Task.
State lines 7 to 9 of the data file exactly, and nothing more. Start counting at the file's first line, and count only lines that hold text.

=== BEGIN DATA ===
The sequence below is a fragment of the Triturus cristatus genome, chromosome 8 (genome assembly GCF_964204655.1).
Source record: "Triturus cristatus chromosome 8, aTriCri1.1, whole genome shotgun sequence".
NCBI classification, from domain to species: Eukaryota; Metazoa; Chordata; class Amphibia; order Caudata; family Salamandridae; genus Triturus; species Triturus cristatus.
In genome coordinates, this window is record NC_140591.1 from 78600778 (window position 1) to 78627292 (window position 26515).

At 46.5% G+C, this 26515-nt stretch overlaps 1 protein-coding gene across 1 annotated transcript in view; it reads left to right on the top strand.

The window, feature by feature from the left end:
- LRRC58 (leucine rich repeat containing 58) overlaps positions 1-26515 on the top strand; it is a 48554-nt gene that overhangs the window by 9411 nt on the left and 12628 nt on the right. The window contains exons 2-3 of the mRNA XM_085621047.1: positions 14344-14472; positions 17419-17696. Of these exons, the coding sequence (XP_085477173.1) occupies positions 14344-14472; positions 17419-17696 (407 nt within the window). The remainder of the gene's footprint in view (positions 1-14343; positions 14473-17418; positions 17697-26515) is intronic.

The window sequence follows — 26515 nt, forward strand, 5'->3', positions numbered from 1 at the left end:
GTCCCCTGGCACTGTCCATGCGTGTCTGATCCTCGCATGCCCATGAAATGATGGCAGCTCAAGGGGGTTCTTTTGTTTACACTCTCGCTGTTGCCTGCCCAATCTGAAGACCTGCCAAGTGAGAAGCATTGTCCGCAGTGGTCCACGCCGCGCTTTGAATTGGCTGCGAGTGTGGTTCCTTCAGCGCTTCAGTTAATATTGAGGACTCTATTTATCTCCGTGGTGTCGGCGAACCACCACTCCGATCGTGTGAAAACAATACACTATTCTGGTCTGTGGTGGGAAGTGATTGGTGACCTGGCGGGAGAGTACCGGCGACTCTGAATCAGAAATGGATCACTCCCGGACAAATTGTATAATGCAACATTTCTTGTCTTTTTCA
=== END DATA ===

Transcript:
- LRRC58 (leucine rich repeat containing 58) overlaps positions 1-26515 on the top strand; it is a 48554-nt gene that overhangs the window by 9411 nt on the left and 12628 nt on the right. The window contains exons 2-3 of the mRNA XM_085621047.1: positions 14344-14472; positions 17419-17696. Of these exons, the coding sequence (XP_085477173.1) occupies positions 14344-14472; positions 17419-17696 (407 nt within the window). The remainder of the gene's footprint in view (positions 1-14343; positions 14473-17418; positions 17697-26515) is intronic.

The window sequence follows — 26515 nt, forward strand, 5'->3', positions numbered from 1 at the left end:
GTCCCCTGGCACTGTCCATGCGTGTCTGATCCTCGCATGCCCATGAAATGATGGCAGCTCAAGGGGGTTCTTTTGTTTACACTCTCGCTGTTGCCTGCCCAATCTGAAGACCTGCCAAGTGAGAAGCATTGTCCGCAGTGGTCCACGCCGCGCTTTGAATTGGCTGCGAGTGTGGTTCCTTCAGCGCTTCAGTTAATATTGAGGACTCTATTTATCTCCGTGGTGTCGGCGAACCACCACTCCGATCGTGTGAAAACAATACACTATTCTGGTCTGTGGTGGGAAGTGATTGGTGACCTGGCGGGAGAGTACCGGCGACTCTGAATCAGAAATGGATCACTCCCGGACAAATTGTATAATGCAACATTTCTTGTCTTTTTCA